The take here is that at least from an architectural and product perspective, SAP has successfully played leapfrog over the original SaaS CRM providers, and SAP has not expressed any intention of challenging for wins in the small business arena.  Only a minority of SAP’s on-premise CRM customers, and Oracle’s on-premise CRM customers for that matter, who have not already jumped to other SaaS CRM providers are likely to just throw the switch and dump SAP or Oracle at this point.  Thus, in terms of helping its existing customers better engage with their own customers, SAP remains in the driver’s seat.  And with some creative marketing and selling, SAP could tap into new business as well.

The one caveat is, perhaps ironically, SAP CRM lacks its own dedicated sales force; the SAP direct sales team continues to offer the immense SAP SKU list to customers where the CRM solutions represent just a small part of the SAP salesperson’s action.  On the other hand, the indirect channel, systems integrators and SAP-dedicated consultancies in particular, seem to show more interest in SAP CRM because they are typically in the position to help customers with “what’s new.”

In addition, therefore, to the normal “sales plays” the SAP rep has at her or his disposal, the SAP CRM team may want to come up with variety of business-benefit driven paths to Cloud CRM.  Oracle has already done something like this, defining about two dozen paths for customer cloud adoption.  Now that SAP has made it easy and beneficial to use its cloud CRM apps, it needs to ensure that its own sales process make it exceedingly easy for its reps and customers to see the near-term ROI and benefits.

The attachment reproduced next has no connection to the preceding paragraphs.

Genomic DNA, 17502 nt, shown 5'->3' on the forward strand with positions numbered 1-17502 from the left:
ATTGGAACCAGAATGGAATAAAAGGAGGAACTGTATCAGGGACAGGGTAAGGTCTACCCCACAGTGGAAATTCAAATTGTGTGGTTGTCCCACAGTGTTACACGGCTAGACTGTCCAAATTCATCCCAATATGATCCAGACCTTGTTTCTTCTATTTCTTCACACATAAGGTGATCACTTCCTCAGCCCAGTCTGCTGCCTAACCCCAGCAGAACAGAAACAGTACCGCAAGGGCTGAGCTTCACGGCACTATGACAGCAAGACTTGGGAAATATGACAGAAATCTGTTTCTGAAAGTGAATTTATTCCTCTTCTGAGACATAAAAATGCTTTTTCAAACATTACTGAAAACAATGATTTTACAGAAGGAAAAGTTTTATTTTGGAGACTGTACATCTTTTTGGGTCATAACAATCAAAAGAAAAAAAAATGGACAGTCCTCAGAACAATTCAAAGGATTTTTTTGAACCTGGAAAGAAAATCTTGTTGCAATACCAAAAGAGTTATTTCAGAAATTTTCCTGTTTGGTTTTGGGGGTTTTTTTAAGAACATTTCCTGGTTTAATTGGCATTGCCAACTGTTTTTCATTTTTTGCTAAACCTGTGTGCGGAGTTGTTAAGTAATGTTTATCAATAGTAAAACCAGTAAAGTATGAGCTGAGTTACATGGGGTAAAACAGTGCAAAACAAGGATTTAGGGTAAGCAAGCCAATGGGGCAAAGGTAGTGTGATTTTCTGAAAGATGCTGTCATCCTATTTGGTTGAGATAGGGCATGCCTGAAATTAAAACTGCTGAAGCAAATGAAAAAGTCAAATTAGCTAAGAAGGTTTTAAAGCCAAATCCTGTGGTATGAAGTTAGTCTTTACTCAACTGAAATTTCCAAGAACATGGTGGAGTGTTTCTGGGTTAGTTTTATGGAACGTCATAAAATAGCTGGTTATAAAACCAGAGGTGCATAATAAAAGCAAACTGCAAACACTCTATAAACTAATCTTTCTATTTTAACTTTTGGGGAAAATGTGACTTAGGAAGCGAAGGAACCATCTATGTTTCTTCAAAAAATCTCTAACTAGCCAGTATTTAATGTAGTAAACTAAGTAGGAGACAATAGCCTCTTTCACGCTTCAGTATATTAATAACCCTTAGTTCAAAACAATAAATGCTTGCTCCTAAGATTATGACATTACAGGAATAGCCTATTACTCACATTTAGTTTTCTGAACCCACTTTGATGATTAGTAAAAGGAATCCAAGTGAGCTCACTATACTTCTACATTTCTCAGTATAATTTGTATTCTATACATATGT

EMA Perspective

SAP has suggested that customers using older-style CRM, both on-premises and first generation SaaS CRM, are using a “19th century funnel” approach for customer engagement, and that through SAP Customer Engagement Solutions customers will upgrade themselves to a “21st century funnel.”  While perhaps that concept provides interesting air cover, SAP needs to harp on the fundamental benefits:

  • The new Fiori UX will ensure that more users actually use CRM, and will use more of CRM.
  • The native inclusion of social and mobile will make a wide swath of users more productive and effective in their jobs; on the social side the key benefit is truly better understanding of and engagement with customers.
  • The re-architecture means that customers may switch to cloud CRM more at their own pace, and may grow in terms of customer engagement sophistication over time.
  • The analytics embedded in SAP Customer Engagement solutions, while advanced in nature, present themselves so naturally that customer intelligence will undoubtedly improve.

If we are talking about a fundamental shift, to CRM 3.0 for want of a better term, SAP needs to continually underscore the many advantages that nearly all CRM users would love to have, and to focus on fixing the specific pain points that nearly all CRM customers suffer by being on the old school on-premises and first generation SaaS CRM applications.  Nobody is going to jump into a new CRM solution because “we get to use HANA.”  They will consider that new solution, however, if they are convinced of material and rapid ROI in terms of customer-facing employee effectiveness, happier and more loyal customers, better customer margins, and more customers – all compelling yet fundamental business outcome improvements.